7) Donald Fagen -- Sunken Condos: Fagen's been worried about the apocalypse for decades, so it's fitting that he's encouraged somewhat by everything getting worse. At least in the end, he'll be right!

6) Bob Mould -- Silver Age: The press is making a big deal about how old rockers are doing quite well these days. Yet, let's not overshoot here. The Stones and the Who are doing fine for people their age, but it's all about 'not ruining' their classics like they did for decades. Fact is, Bob Mould wrote a decent album here that if you like aggressive electric guitar you'll enjoy quite a bit. On the truly bright side, this album is easily better than Under the Red Sky, so this Bob's got a chance to blow us away at 70!

5) Raveonettes -- Observator: I'm pretty sure they just use the same chords over and over and blur them together differently. Why mess with success?

4) Clinic -- Free Reign: I knew if we just gave it time a great band would come out of Liverpool again! It wasn't going to always only be about the Teardrop Explodes. There are songs underneath the crazy here and they don't do anything too annoying to ruin it.

3) Steve Forbert -- Over With You: I was never much of a Steve Forbert fan. In fact, one song aside, I wasn't one at all. But something clicks here. Maybe it's because his voice is weathered like Dylan's but not dead and bloated. The album's so intense you can play it in a dark room and wonder if he gets out alive.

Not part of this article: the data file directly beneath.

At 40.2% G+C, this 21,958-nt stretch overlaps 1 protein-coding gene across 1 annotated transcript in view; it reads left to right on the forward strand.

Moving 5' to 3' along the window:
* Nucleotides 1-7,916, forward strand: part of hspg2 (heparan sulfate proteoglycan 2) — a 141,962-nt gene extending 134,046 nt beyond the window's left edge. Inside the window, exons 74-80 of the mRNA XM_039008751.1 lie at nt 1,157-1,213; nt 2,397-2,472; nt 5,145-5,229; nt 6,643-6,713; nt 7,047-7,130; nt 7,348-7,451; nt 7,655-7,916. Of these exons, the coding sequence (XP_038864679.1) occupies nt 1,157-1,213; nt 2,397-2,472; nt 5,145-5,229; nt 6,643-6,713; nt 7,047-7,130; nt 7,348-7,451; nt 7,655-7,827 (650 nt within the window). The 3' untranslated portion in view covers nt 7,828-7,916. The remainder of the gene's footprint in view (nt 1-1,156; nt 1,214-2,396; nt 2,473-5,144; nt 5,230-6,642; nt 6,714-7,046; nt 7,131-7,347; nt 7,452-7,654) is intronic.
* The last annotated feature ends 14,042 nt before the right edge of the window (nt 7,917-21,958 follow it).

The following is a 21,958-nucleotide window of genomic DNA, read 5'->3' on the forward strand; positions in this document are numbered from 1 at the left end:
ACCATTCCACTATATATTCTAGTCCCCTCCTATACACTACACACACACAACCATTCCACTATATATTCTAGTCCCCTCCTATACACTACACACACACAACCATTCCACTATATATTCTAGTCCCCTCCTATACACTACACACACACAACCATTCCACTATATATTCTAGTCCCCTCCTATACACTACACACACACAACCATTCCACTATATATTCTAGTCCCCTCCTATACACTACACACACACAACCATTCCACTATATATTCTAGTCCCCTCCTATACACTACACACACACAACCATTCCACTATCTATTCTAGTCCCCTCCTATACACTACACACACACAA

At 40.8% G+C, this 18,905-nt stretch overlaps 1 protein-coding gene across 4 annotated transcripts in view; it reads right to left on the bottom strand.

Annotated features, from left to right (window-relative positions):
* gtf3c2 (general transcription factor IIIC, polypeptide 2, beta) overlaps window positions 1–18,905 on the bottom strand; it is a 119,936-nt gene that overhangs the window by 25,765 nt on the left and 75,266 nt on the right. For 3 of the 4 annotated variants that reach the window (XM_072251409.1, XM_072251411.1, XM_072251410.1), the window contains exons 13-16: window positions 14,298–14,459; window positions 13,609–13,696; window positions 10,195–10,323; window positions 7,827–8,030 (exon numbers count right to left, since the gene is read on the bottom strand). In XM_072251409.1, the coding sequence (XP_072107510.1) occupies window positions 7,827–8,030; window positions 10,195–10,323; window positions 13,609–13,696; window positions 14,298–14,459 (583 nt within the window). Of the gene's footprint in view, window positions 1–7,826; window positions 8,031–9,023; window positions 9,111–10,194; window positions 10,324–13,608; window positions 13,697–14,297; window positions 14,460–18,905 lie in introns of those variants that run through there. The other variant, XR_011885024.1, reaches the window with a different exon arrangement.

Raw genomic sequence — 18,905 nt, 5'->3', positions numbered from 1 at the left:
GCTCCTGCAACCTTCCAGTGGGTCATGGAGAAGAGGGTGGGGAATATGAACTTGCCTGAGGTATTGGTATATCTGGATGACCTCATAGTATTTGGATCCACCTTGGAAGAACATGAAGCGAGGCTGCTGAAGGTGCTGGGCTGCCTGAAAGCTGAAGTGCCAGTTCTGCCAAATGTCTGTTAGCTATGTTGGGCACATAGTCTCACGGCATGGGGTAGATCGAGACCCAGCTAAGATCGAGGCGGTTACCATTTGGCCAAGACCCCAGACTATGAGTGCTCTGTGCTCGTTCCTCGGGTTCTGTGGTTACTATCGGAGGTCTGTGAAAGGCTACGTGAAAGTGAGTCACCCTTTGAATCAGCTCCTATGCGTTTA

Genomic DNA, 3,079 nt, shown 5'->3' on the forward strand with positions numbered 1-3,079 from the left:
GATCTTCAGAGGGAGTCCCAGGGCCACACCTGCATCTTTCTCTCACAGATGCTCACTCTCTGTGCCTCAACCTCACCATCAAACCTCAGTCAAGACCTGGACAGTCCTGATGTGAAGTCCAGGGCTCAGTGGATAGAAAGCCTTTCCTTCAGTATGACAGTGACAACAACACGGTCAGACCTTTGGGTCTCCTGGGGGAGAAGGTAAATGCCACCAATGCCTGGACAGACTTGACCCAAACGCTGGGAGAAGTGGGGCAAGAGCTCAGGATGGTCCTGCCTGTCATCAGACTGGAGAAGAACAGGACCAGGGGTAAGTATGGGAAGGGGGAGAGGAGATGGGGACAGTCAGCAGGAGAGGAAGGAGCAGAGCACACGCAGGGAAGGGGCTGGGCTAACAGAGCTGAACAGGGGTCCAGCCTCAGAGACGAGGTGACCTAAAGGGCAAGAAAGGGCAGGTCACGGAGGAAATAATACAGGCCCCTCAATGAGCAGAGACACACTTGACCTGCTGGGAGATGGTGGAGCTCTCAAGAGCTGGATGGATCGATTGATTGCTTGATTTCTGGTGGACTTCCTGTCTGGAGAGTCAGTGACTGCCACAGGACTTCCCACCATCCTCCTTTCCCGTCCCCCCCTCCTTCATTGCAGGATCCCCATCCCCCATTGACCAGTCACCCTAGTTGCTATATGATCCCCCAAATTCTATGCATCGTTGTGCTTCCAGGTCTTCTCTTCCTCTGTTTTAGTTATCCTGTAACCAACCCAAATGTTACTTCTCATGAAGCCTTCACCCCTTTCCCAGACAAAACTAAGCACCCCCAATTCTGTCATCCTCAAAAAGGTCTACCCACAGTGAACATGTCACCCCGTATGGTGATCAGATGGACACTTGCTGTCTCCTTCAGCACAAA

2) Mike Doughty -- The Flip Is Another Honey: Fact is, Doughty's got a voice that draws me in and that means I can let him do plenty of things I might not let others try. His cover of John Denver's "Take Me Home, Country Roads" could put him in Uncle Kracker territory (DANGER! DANGER!) but the Red House Painters' "Mistress" isn't the sound of a guy putting us on. Or maybe he is. Maybe he's that freakin' slick!

1) Jens Lekman -- I Know What Love Isn't: I'm not alone in my appreciation for Jens. But I don't know why other people like him. I don't often listen to lyrics very closely and I think, judging by the song titles, that that's what a lot of people dig. The 'jazz-hands' chords make me nervous, but when he plays his acoustic guitar like he's just found it for the first time he shows promise. But he still has much to unlearn and plenty of time to do so.

And here is the tally of the COMPLETE year:

Final Top 10 of 2012

Unfair advantage: Can -- The Lost Tapes

10) Clinic -- Free Reign

9) Chrome Cranks -- Ain't No Lies In Blood

8) Steve Forbert -- Over With You

7) Sun Kil Moon -- Among The Leaves

6) Mike Doughty -- The Flip Is Another Honey

5) Jens Lekman -- I Know What Love Isn't

4) Matt Boroff -- Filling In the Cracks

3) Lori Carson -- Another Year

2) Leonard Cohen -- Old Ideas

1) Richard Hawley -- Standing At The Sky's Edge